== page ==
Muscatine County

John Dale Grunder

Des Moines Register, March 5, 1944




The Navy’s first official casualty list, issued on the 5th, contained the names of Arthur Anthony Bersch and David Alonzo Leedy.

This was the first of a series of “official reports” which came to next of kin during the month.

A Navy list on the 11th reported John Dale Grunder, apprentice seaman, and son of John Albert Grunder of Wilton was among 35 Iowans who were wounded during the period from Dec. 17, 1941 to April 15, 1942.

Messages of DEATH, Word of Valiant Soldiers, Sailors “Missing in Action,” Brought Sadness to Families Here

“The Navy deeply regrets……”
Messages addressed to a number of Muscatine county parents or next of kin of men in the service of their country, carrying this sad phrase or one similar to it from army or marine corps officials, have brought sorrow to a number of homes in this area in the slightly more than 12 months since Dec. 7, 1941, when the Japanese struck at Pearl Harbor and Manila.

Muscatine county me gave their lives for their country in that initial attack, which plunged the nation into a globe girdling war.

In Thick of Fight.
Muscatine county men have figured in most of the history making engagements which have been recorded since that date. Some have escaped, unharmed, but in other cases, engagements with the enemy have been followed by official notices of men either killed in action, missing in action, or taken prisoner and gold stars have replaced those of blue on service flags in the community.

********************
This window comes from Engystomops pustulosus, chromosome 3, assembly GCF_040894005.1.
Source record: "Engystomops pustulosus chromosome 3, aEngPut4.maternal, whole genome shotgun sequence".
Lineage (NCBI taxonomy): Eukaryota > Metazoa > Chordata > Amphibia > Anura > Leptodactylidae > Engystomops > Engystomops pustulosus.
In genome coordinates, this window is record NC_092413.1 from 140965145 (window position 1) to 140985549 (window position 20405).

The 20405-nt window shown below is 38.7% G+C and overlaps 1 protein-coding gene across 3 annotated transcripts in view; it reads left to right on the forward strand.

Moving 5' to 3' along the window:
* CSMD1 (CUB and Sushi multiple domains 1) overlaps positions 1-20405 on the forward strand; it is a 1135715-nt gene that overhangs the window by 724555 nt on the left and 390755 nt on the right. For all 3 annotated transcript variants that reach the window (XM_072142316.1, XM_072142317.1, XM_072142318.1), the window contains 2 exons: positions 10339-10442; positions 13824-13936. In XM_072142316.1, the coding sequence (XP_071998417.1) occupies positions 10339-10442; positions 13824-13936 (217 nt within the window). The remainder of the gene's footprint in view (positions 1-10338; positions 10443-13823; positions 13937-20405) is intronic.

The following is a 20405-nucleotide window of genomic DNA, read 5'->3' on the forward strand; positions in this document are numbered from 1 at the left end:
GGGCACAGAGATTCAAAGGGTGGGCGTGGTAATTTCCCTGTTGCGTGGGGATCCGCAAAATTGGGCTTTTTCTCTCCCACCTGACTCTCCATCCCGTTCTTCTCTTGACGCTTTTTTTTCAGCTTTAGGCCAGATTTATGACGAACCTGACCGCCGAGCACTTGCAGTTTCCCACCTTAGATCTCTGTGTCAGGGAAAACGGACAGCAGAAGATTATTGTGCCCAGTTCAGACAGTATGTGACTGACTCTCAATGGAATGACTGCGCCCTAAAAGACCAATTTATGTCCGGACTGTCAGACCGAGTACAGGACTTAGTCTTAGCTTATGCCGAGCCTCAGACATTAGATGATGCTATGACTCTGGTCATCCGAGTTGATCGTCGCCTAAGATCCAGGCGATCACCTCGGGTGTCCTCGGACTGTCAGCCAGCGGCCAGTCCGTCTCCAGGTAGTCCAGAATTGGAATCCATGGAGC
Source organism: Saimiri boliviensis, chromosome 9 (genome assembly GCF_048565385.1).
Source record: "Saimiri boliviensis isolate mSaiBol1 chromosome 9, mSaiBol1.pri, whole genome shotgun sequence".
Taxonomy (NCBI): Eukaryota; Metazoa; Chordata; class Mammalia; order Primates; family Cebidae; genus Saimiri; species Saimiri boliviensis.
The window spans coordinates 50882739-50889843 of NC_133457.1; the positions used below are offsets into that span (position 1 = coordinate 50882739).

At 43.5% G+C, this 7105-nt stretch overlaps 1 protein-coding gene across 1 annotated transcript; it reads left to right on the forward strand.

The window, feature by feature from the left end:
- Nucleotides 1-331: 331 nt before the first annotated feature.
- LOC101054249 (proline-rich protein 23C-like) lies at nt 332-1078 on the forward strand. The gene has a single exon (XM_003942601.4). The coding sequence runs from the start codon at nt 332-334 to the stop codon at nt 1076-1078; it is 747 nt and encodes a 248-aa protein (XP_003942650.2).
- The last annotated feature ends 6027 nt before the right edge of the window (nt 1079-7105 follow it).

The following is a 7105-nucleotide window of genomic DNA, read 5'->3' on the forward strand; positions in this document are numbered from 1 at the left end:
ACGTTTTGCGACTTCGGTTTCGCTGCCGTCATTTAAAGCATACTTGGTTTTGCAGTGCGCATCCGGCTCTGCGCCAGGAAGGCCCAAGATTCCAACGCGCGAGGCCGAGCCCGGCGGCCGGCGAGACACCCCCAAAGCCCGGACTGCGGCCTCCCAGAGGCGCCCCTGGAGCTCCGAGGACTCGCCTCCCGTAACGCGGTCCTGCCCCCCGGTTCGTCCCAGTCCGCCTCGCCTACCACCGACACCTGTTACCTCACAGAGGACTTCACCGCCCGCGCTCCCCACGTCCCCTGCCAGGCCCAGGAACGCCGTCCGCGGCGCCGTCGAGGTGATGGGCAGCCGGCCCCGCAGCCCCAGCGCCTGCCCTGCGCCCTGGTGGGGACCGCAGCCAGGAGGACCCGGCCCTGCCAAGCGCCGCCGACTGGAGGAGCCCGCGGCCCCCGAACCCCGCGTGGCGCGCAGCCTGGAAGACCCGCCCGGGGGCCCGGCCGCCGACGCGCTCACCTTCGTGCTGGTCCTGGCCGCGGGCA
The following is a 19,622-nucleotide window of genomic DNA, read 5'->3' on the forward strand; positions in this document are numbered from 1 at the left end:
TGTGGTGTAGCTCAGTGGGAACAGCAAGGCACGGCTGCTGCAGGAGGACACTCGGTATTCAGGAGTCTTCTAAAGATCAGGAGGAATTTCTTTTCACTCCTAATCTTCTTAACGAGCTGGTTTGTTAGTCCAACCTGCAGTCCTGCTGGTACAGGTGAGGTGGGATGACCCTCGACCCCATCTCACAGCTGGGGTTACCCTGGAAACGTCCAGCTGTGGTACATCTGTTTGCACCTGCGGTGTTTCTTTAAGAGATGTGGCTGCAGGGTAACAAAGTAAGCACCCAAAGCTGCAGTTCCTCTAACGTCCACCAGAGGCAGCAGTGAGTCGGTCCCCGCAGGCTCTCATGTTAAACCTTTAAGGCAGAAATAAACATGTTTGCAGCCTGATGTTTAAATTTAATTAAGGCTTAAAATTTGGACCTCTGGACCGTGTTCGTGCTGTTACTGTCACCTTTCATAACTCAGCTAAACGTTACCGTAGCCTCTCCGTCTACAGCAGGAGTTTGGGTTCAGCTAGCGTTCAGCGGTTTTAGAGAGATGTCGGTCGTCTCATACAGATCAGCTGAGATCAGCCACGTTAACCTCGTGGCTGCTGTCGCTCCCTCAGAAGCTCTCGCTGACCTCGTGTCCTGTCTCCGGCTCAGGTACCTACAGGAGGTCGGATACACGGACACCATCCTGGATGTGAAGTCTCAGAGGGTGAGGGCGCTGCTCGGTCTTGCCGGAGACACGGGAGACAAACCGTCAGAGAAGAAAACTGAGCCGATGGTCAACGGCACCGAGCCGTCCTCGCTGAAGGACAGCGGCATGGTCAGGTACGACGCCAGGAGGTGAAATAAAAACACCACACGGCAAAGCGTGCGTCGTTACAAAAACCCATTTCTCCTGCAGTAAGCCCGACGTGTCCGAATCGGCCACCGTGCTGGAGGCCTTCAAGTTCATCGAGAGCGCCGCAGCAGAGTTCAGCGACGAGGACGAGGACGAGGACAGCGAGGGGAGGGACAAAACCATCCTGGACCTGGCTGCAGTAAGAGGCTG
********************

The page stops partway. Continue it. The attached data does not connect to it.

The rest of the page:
Early this month, the death in action of John Dale Grunder, of Wilton, seaman first class, was reported to his parents. Grunder, who had previously been reported injured in action at Pearl Harbor, had seen service on the U. S. cruiser San Francisco, which although seriously crippled in an engagement which cost the lives of the ship’s senior officers, subsequently put in at a west coast naval base for repairs.

Source: Muscatine Journal News-Tribune, December 30, 1942 (photo included)

Iowa Honor Roll

These Iowans, like those pictured here on previous Sundays, have given their lives for their country. They were fatally wounded in combat or died in prison camps. The fourth line under each name designates the war area in which the man last served.

Source: The Des Moines Register, Sunday, March 5, 1944 (33 photos included)